Rising interest rates threw the stock market for a loop on Tuesday. That wasn't the case on Wednesday, however, as the stock market registered some modest gains that belied a solid move by the Russell 2000 to a new record high.
Today, the early tone is reserved as participants seem to be minding some speed bumps that include the higher interest rates, the continued uncertainty surrounding trade matters, and the continued rise in oil prices ($72.05, +$0.56, +0.8%), which are fueling inflation expectations and worries about a possible slowdown in consumer spending.
The S&P futures are down five points and are trading 0.2% below fair value. The Dow Jones Industrial Average futures are down 22 points and the Nasdaq 100 futures are down 31 points, pressured by a weak response to Cisco's (CSCO) latest earnings report.
Cisco topped consensus revenue and earnings estimates for its fiscal third quarter and issued in-line guidance for its fiscal fourth quarter. Reportedly, there was some disappointment that Cisco's growth and guidance wasn't stronger given the favorable IT spending environment. Shares of CSCO are down 4.0%.
Walmart (WMT), meanwhile, has gotten a favorable response following its better than expected fiscal first quarter report, which included a 2.1% increase in Walmart U.S. comparable sales that was slightly below expectations. Shares of WMT are up 1.8%.
In other corporate developments, Ford (F) said it is going to restart F-150 production ahead of schedule and reaffirmed its 2018 adjusted EPS guidance of $1.45 to $1.70, saying it expects an adverse impact of $0.12 to $0.14 per share in the second quarter due to lost production.
Shares of Ford have edged higher in pre-market trading. Neither Ford nor Walmart, though, are carrying the day.
Nothing -- not even another encouraging initial claims report -- seems to be carrying the stock market this morning, which has a groggy feel to it.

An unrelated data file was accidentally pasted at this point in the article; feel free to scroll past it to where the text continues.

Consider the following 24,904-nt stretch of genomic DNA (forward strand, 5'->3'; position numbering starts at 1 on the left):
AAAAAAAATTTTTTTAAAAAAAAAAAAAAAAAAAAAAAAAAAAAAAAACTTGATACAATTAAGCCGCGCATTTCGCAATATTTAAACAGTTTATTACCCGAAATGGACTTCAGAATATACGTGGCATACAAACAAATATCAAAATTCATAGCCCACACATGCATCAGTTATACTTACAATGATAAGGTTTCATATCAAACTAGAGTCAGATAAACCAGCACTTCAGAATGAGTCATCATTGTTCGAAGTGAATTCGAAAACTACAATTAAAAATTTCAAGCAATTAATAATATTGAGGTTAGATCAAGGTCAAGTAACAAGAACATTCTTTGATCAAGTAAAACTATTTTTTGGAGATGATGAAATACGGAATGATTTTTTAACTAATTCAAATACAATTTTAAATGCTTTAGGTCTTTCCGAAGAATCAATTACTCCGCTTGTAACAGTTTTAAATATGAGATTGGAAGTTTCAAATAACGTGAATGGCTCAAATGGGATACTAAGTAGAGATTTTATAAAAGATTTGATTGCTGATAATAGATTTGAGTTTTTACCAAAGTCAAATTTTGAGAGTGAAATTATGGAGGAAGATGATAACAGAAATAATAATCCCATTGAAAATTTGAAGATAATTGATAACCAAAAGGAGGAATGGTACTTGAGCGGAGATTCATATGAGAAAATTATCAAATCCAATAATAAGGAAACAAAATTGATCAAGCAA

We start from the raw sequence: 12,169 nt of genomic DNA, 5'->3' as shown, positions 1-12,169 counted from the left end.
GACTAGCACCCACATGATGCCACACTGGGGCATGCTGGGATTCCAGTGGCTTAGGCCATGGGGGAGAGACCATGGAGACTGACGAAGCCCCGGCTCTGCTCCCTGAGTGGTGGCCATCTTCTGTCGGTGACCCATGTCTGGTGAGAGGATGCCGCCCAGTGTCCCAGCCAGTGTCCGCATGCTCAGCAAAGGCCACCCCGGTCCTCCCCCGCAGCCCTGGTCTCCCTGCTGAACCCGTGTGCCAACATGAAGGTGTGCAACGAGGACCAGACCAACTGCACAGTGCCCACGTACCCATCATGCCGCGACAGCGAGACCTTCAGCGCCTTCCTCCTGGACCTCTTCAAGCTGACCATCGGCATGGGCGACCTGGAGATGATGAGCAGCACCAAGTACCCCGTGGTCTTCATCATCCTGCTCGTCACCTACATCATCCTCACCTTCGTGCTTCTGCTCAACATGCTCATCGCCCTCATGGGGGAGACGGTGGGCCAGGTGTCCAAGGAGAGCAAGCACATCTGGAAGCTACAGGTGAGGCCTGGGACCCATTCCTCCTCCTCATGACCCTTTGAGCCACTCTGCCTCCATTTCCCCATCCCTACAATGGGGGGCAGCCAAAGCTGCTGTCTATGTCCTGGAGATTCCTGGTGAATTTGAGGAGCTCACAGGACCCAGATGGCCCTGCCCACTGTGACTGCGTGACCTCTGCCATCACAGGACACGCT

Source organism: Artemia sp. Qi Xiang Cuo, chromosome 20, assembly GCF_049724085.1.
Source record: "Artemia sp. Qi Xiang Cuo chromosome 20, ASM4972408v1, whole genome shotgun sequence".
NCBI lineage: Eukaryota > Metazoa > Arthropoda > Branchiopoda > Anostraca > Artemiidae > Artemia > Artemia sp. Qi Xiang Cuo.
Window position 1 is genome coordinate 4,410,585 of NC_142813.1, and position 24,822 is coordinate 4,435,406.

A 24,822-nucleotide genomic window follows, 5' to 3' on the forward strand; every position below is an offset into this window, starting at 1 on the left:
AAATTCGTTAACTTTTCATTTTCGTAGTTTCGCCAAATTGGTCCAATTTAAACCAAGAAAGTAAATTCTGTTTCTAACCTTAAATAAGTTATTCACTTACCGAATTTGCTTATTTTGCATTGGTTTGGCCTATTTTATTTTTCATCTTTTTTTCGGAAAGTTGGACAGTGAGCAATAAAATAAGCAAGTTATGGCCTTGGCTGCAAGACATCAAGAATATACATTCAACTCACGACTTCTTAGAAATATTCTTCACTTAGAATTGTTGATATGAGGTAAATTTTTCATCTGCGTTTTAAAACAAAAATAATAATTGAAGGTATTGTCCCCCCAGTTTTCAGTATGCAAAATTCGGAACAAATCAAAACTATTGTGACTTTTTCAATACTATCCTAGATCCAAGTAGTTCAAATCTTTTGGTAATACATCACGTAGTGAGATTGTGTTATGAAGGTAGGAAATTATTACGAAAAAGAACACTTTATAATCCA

With respect to the initial claims report, it showed claims increased by 11,000 to 222,000 (Briefing.com consensus 216K) for the week ending May 12. Continuing claims for the week ending May 5 decreased by 87,000 to 1.707 million, which is the lowest level since December 1, 1973.
The key takeaway from the initial claims report is that it covers the period in which the survey for the May employment report was conducted. The continued low level of initial claims, then, should continue to feed expectations for another solid increase in nonfarm payrolls.
The Philadelphia Fed Index also brought some encouraging economic news as it pointed to a pickup in general manufacturing activity in the Philadelphia Fed region. That conclusion is drawn from the uptick in the index to 34.4 (Briefing.com consensus 20.0) from 23.2 in April.
The key takeaway from the report, however, is that the Prices Received Index -- a reflection of manufacturers' own prices -- increased seven points to 36.4, which is the highest reading since February 1989.
There hasn't been any untoward reaction in the Treasury market to the data, yet it will be tucked away as another item that promises to be part of the inflation expectations narrative.
The yield on the 10-yr note is at 3.10%, unchanged from yesterday's settlement, but up 174 basis points from the July 2016 low.